Despite increased external pressure on teaching and learning innovation, top-down, centralized strategic initiatives usually fail to produce large-scale transformational change. And the problem with smaller-scale
Teaching and Learning
Because we know that active engagement in collaborative projects can create a synergy among students that often surpasses what can be learned individually, we find ourselves designing assignments that create opportunities for students to collaborate and learn from one another. Also, the ability to work together in teams is a skill needed in today’s workforce. So for many reasons, assignments that foster collaboration have become essential parts of a well-designed course.
“Do we really need to buy the textbook? It’s so expensive!”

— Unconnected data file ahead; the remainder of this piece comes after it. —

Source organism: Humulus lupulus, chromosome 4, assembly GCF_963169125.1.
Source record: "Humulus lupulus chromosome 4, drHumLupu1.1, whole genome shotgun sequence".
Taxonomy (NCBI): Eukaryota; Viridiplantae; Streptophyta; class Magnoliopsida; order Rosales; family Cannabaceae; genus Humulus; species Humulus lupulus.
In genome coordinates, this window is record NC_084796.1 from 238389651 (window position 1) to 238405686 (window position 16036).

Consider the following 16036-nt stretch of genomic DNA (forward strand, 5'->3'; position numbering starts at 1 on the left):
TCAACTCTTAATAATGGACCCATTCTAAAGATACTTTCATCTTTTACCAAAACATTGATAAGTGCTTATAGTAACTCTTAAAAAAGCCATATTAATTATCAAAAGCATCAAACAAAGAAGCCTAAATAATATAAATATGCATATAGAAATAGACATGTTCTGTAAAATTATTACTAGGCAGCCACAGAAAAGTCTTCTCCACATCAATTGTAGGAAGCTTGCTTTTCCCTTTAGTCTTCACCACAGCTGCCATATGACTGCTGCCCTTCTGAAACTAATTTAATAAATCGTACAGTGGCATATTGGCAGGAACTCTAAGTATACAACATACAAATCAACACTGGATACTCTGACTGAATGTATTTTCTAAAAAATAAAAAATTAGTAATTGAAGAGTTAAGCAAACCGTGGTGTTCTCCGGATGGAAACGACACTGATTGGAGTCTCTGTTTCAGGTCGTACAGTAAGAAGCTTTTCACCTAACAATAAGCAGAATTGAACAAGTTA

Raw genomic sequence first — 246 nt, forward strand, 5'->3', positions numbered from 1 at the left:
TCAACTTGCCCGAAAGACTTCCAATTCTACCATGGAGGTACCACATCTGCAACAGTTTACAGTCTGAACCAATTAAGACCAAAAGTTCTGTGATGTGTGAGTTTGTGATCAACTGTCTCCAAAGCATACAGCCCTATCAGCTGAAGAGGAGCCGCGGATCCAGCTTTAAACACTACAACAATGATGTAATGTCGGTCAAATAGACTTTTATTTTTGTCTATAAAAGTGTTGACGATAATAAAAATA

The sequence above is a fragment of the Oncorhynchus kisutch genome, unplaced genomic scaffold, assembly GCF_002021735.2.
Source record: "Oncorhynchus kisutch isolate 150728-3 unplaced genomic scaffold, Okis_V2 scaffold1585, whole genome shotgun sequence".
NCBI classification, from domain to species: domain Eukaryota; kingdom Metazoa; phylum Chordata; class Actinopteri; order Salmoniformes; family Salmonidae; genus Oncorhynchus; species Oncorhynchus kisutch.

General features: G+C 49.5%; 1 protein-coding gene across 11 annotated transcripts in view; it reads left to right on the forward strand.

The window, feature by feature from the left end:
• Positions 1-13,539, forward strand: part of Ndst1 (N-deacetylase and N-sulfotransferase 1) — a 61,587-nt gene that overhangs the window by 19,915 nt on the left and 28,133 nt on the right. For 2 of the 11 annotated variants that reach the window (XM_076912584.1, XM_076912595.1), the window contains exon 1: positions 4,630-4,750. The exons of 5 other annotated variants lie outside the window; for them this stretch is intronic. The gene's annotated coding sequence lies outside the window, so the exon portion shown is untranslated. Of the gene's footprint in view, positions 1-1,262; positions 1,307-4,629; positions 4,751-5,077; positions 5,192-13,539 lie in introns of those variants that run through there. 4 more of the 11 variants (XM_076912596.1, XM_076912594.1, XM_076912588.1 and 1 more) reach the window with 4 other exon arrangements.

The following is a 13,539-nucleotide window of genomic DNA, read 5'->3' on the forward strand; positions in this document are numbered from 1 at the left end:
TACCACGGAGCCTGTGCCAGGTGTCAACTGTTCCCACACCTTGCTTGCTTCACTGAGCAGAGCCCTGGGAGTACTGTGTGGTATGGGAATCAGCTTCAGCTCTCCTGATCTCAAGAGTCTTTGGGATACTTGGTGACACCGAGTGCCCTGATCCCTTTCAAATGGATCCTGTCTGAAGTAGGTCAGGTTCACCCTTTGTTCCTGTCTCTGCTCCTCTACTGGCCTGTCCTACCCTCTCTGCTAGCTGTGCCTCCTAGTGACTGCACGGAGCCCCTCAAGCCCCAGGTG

“Can’t you just summarize it for us?”
“Would you just tell us what parts will be on the exam?”
“It was so long and so boring. I couldn’t get through it!”
Quotes like these indicate that many of our students want us to help them with the hard work of extracting difficult material and new vocabulary from their textbooks. They may use the term “boring” but what they really mean is difficult and time consuming. In turn, we sometimes fall into the trap of summarizing the textbook in our lectures and our PowerPoint presentations.